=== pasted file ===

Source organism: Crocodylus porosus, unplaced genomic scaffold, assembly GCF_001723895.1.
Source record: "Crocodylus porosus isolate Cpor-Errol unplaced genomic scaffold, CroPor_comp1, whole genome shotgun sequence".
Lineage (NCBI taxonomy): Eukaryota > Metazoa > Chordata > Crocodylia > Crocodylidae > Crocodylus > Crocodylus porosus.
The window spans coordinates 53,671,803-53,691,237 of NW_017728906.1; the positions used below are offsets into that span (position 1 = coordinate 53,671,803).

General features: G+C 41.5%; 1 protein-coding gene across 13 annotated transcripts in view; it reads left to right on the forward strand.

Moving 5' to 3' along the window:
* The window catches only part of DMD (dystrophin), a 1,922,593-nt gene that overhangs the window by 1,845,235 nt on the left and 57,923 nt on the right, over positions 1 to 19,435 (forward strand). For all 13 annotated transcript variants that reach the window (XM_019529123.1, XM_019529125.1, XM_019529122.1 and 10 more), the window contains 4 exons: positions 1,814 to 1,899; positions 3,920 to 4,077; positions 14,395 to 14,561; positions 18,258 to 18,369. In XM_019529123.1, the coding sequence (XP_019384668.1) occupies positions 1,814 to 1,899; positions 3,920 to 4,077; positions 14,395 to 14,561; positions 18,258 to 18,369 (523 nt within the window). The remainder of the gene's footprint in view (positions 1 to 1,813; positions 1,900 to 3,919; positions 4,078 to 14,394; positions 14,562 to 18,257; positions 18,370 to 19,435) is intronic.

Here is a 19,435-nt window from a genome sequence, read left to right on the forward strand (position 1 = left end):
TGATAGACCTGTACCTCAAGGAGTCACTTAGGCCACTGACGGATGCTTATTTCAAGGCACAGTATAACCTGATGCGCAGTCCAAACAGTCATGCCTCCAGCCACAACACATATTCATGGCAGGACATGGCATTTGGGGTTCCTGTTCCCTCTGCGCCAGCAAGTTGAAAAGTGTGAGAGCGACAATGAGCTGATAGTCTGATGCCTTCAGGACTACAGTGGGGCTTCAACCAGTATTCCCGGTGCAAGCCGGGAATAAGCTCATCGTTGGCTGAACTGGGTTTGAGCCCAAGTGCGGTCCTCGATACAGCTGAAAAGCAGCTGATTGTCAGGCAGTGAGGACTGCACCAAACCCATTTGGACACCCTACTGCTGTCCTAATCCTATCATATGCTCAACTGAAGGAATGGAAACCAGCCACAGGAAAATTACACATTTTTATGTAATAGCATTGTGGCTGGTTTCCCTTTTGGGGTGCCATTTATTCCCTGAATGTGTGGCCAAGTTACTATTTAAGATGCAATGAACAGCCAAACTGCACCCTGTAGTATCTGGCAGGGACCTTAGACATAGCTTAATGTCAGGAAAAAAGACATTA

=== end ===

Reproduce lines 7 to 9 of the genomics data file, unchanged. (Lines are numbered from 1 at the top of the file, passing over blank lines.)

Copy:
* The window catches only part of DMD (dystrophin), a 1,922,593-nt gene that overhangs the window by 1,845,235 nt on the left and 57,923 nt on the right, over positions 1 to 19,435 (forward strand). For all 13 annotated transcript variants that reach the window (XM_019529123.1, XM_019529125.1, XM_019529122.1 and 10 more), the window contains 4 exons: positions 1,814 to 1,899; positions 3,920 to 4,077; positions 14,395 to 14,561; positions 18,258 to 18,369. In XM_019529123.1, the coding sequence (XP_019384668.1) occupies positions 1,814 to 1,899; positions 3,920 to 4,077; positions 14,395 to 14,561; positions 18,258 to 18,369 (523 nt within the window). The remainder of the gene's footprint in view (positions 1 to 1,813; positions 1,900 to 3,919; positions 4,078 to 14,394; positions 14,562 to 18,257; positions 18,370 to 19,435) is intronic.

Here is a 19,435-nt window from a genome sequence, read left to right on the forward strand (position 1 = left end):
TGATAGACCTGTACCTCAAGGAGTCACTTAGGCCACTGACGGATGCTTATTTCAAGGCACAGTATAACCTGATGCGCAGTCCAAACAGTCATGCCTCCAGCCACAACACATATTCATGGCAGGACATGGCATTTGGGGTTCCTGTTCCCTCTGCGCCAGCAAGTTGAAAAGTGTGAGAGCGACAATGAGCTGATAGTCTGATGCCTTCAGGACTACAGTGGGGCTTCAACCAGTATTCCCGGTGCAAGCCGGGAATAAGCTCATCGTTGGCTGAACTGGGTTTGAGCCCAAGTGCGGTCCTCGATACAGCTGAAAAGCAGCTGATTGTCAGGCAGTGAGGACTGCACCAAACCCATTTGGACACCCTACTGCTGTCCTAATCCTATCATATGCTCAACTGAAGGAATGGAAACCAGCCACAGGAAAATTACACATTTTTATGTAATAGCATTGTGGCTGGTTTCCCTTTTGGGGTGCCATTTATTCCCTGAATGTGTGGCCAAGTTACTATTTAAGATGCAATGAACAGCCAAACTGCACCCTGTAGTATCTGGCAGGGACCTTAGACATAGCTTAATGTCAGGAAAAAAGACATTA